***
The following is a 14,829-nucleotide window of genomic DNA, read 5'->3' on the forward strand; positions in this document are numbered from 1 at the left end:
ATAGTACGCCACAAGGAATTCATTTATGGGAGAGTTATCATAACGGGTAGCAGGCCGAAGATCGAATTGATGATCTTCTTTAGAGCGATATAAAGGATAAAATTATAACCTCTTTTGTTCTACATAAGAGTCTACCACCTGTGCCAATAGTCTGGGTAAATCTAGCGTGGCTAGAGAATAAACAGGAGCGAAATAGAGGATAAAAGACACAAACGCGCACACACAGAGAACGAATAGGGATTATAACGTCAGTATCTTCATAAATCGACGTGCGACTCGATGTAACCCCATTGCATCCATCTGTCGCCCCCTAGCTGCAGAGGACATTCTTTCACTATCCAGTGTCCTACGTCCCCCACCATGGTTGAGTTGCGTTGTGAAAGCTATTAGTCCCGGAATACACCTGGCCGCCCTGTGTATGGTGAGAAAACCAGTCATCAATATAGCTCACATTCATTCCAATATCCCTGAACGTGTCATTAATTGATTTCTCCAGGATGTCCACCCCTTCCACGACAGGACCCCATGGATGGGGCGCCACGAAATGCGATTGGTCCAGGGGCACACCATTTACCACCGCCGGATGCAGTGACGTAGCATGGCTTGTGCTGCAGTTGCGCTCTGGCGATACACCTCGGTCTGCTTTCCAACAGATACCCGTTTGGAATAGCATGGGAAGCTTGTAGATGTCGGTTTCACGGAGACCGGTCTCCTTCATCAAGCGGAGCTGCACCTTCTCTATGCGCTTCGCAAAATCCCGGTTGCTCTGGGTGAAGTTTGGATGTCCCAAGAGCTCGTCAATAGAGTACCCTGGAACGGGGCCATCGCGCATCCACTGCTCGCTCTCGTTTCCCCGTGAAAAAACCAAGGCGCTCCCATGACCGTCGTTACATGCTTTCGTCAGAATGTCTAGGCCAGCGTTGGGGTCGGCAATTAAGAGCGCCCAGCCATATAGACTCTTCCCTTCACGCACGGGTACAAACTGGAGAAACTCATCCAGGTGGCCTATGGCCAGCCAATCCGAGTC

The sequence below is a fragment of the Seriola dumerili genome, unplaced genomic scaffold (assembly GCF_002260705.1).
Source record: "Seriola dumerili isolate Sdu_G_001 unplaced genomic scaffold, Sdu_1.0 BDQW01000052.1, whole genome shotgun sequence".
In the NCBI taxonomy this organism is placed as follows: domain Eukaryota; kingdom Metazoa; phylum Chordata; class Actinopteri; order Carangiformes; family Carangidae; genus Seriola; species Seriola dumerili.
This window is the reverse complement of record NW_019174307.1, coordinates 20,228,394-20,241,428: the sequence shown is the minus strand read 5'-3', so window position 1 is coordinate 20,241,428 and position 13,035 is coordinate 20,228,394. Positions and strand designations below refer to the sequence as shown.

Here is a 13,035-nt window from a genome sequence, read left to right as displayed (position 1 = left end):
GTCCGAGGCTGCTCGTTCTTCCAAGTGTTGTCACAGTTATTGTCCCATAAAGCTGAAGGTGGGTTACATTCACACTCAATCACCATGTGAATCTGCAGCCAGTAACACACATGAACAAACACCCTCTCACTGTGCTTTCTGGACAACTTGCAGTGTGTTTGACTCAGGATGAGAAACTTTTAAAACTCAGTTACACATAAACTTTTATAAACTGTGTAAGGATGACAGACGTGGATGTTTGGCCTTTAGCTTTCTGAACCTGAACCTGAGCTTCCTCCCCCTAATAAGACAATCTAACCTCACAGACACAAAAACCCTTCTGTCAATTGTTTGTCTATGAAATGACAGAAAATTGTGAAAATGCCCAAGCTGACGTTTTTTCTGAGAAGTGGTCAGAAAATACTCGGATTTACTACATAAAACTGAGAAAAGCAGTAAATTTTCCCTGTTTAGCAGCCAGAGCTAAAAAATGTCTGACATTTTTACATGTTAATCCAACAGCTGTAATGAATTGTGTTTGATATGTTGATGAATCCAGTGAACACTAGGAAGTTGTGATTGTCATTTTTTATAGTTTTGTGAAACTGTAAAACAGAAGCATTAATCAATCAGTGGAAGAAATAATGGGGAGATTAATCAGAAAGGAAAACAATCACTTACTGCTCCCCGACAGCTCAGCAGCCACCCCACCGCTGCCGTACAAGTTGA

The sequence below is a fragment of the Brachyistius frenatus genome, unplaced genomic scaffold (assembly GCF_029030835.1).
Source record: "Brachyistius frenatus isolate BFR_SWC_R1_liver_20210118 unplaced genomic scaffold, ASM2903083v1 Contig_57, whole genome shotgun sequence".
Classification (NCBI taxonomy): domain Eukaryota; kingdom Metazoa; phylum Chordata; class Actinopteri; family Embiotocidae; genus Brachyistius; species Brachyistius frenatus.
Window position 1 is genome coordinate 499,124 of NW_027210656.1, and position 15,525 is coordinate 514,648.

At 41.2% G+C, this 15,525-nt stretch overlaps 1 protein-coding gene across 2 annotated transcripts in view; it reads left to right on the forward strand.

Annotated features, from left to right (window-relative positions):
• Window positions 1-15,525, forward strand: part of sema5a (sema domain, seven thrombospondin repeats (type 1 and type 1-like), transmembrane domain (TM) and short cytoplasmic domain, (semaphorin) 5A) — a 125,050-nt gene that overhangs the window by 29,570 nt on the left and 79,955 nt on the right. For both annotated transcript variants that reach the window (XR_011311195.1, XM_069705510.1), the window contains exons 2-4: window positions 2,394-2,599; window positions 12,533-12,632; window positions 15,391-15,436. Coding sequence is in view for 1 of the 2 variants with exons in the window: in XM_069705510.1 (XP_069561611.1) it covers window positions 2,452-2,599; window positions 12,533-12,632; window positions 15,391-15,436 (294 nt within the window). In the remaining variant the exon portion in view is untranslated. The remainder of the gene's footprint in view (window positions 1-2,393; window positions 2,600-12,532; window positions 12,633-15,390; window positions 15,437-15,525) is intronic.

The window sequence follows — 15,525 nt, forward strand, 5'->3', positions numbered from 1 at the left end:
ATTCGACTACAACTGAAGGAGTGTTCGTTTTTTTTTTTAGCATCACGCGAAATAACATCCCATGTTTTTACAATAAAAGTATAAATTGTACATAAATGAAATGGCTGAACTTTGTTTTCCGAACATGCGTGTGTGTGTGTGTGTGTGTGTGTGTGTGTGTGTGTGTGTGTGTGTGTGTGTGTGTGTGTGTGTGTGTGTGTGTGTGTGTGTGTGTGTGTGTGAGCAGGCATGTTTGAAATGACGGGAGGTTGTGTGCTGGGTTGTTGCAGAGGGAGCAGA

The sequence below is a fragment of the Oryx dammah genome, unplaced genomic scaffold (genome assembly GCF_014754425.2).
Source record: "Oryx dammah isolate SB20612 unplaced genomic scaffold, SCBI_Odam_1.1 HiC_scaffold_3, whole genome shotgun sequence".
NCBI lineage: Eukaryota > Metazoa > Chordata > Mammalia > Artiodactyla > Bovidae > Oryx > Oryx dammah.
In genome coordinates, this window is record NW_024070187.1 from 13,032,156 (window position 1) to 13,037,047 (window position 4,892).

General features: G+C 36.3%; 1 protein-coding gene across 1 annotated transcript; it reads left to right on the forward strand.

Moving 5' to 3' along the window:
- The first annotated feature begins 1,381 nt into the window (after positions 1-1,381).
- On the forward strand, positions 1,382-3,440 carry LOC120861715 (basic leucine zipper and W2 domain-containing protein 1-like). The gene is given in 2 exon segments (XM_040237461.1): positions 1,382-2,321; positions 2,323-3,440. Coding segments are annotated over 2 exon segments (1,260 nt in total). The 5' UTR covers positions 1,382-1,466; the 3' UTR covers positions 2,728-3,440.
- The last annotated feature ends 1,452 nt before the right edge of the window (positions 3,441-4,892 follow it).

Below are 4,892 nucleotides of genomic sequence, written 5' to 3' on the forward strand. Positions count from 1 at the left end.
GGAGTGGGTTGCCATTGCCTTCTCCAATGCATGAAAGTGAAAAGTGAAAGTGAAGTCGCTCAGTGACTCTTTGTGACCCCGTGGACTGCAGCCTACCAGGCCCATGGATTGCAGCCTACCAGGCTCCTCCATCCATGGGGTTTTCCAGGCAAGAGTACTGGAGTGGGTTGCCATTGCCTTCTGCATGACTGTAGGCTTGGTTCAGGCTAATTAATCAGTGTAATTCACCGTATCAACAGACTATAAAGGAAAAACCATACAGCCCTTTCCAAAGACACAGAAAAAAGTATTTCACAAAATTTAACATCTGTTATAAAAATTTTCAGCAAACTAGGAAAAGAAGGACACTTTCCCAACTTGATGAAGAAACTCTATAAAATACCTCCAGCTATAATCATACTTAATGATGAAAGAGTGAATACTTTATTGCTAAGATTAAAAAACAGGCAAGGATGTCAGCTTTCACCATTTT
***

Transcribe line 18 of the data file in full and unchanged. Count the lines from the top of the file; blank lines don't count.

The sequence below is a fragment of the Oryx dammah genome, unplaced genomic scaffold (genome assembly GCF_014754425.2).